Friday, September 17, 2010

Round #8 completed -- I'm Done with Chemo!

Yesterday marked my 8th and last round of chemotherapy--an ordeal I dealt with over 16 weeks, beginning June 10. I still have the side effects of the Taxol chemo drug to deal with, and there's still a bi-lateral (double) mastectomy surgery for me to cope with/recover from in a month, but for now I am celebrating the end of my chemo--what I hope to be my first and last chemotherapy treatment ever.

And so I'll just leave you with two things--a plug for my friends Greg Massa and Raquel Krach of Massa Orgnics. I first met Greg and Raquel at UCSB. In fact, I first met Greg when we were both freshmen living in the same dorm. I had the pleasure of visiting his family's rice farm one summer and was taken to a yummy Basque restaurant in the Chico area.

When Greg found out I had breast cancer, he put a carepackage in the mail to me filled with yummy, nourishing, and healing/organic food: brown rice, brown flour, almond butter, and my all-time favorite, ROASTED ALMONDS. The day I received his package was during my first round of chemo when I had just lost my taste buds and everything tasted like cardboard. For someone, like me, who not just loves to eat but who lives to eat, this was one sad state of affairs. So when I opened up Greg's gift, I didn't have much hope that I'd be able to taste anything. But LO AND BEHOLD! When I popped an almond in my mouth I experienced the sweet and nutty and roasted taste of one this almond which makes it HAND'S DOWN THE BEST ALMOND I'VE EVER TASTED IN MY LIFE.

And during the next few weeks, whenever I felt nauseous, I would pop almonds in my mouth--Massa almonds I mean--and they had both a calming effect on my stomach and also tasted good. A magic combination for anyone going through chemotherapy. I ordered 2 more pounds to make it through to the end of my chemo and am on my last handful as we speak.

But the other reason for me to plug Greg and Raquel on this blog is that theirs is truly a family that knows what the phrase "Mixed Race America" means:

This photo of the entire Massa-Krach family is taken from their farm's website, and as you can see, they are a beautiful family. What may or may not be evident is that all five children are adopted (and I'll be writing more on adoption and my own thoughts/feelings/experiences with this in posts to come). For me, Greg and Raquel's family is an inspiration--so between their responsible farming techniques, the yummy organic products that they sell, and the emphasis on sustainable living that they embody in all aspects of their lives, I just want to say that while I normally don't plug businesses on this blog, in this case I think you should at least take a look at their website--and if you end up ordering their rice or flour or especially some yummy almonds, you won't regret it!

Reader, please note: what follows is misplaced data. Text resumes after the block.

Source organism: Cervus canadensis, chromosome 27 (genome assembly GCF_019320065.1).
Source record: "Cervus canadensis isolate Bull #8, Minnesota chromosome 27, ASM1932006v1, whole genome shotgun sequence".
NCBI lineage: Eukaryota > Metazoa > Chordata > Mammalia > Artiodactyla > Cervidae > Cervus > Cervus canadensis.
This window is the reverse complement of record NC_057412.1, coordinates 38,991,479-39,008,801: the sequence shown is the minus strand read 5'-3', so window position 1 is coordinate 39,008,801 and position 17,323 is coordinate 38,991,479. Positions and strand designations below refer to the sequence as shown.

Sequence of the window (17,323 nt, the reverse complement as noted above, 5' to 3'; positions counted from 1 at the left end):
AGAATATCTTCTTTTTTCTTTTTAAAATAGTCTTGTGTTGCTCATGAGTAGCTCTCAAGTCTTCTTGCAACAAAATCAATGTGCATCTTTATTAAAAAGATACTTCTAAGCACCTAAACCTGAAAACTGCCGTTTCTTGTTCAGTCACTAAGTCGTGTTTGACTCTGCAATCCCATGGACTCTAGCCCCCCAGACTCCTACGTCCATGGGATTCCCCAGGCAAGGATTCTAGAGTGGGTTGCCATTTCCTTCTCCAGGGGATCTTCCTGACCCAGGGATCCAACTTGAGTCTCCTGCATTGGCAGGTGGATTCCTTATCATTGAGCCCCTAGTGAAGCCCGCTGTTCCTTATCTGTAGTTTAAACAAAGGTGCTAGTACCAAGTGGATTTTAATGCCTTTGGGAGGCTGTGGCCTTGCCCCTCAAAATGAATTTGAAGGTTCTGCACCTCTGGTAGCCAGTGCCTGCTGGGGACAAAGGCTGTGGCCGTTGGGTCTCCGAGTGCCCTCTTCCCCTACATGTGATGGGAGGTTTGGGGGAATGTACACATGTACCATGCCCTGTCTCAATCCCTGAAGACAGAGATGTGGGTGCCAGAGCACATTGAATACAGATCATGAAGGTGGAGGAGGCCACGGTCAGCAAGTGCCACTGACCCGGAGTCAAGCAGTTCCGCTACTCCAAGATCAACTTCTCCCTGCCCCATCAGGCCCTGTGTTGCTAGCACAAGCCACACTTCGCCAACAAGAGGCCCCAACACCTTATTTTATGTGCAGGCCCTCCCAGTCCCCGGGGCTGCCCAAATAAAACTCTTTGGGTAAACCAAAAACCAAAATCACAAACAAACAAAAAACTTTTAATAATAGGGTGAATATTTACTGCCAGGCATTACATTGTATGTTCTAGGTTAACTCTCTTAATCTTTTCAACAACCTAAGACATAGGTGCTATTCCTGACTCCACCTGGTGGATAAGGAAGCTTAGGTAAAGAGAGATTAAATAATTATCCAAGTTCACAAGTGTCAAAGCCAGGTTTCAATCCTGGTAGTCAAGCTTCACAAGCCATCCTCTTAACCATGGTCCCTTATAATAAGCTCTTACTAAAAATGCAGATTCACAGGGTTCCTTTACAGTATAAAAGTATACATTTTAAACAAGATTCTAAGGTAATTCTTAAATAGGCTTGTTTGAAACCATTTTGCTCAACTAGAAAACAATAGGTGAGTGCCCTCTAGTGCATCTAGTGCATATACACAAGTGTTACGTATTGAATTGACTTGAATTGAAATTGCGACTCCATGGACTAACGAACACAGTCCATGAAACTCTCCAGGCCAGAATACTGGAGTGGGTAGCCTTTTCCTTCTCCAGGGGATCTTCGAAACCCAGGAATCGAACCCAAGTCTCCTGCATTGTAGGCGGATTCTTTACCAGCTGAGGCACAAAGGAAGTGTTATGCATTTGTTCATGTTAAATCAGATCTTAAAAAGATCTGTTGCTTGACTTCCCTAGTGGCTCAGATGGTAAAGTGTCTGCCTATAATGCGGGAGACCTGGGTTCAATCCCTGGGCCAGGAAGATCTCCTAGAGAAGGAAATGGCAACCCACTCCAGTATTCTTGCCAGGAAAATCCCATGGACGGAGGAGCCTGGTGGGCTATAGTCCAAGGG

Finally, let me leave you with a PSA from the National Breast Cancer Coalition, an advocacy group that is highly rated on Charity Navigator, who works not just to educate people about breast cancer but to ensure that research funds are being spent on actual scientific research AND they help lobby congress, especially to address the environmental toxins that contribute to about 80-90% of the cancer diagnoses in the U.S.--most people think it's genetic, but for women with breast cancer, only 10% carry the BRCA1 or BRCA2 gene--and even if you think another 10% is genetic based, that still means that 80% of us developed cancer because we live in a very technological, industrialized nation where the air we breathe and the water we drink and the plastics our food sits in could be contributing to cancerous cells growing in our bodies. I know that sounds scary, but I if you are interested, please read this article about breast cancer's link to the environment.


Lesboprof said...


Congrats on finishing the chemo! I am glad for you. I know you have a lot ahead, but this is one hoop down.

I am sending good thoughts your way!

Mommela said...

Brava! What a relief it must be to be done with at least ONE thing on your kicking-cancer's-ass to-do list. Thanks for the Massa link; I'll add their almonds to the enduring-treatment packing list. And as one intimately touched by transracial adoption, I can't wait to read those posts. (Now, if only I could do something about these rampant hyphens...)

Continued progress!

Unknown said...

So glad you've finished chemo! I look forward to your thoughts on adoption. Jennifer

Jennifer said...

Lesboprof, Mommela, and Jennifer,
Thanks for sticking with this blog during my irregular period (and period of chemo/healing and now surgery.

I was hoping to get to the adoption post before surgery, but I realized that it's really, potentially a post series, and given how provocative this topic could be, I thought it'd be better to wait until I can moderate and respond to comments--not sure how I'll be doing that post-mastectomy surgery, but I have high hopes that the month of November sees me doing some more regular blog writing!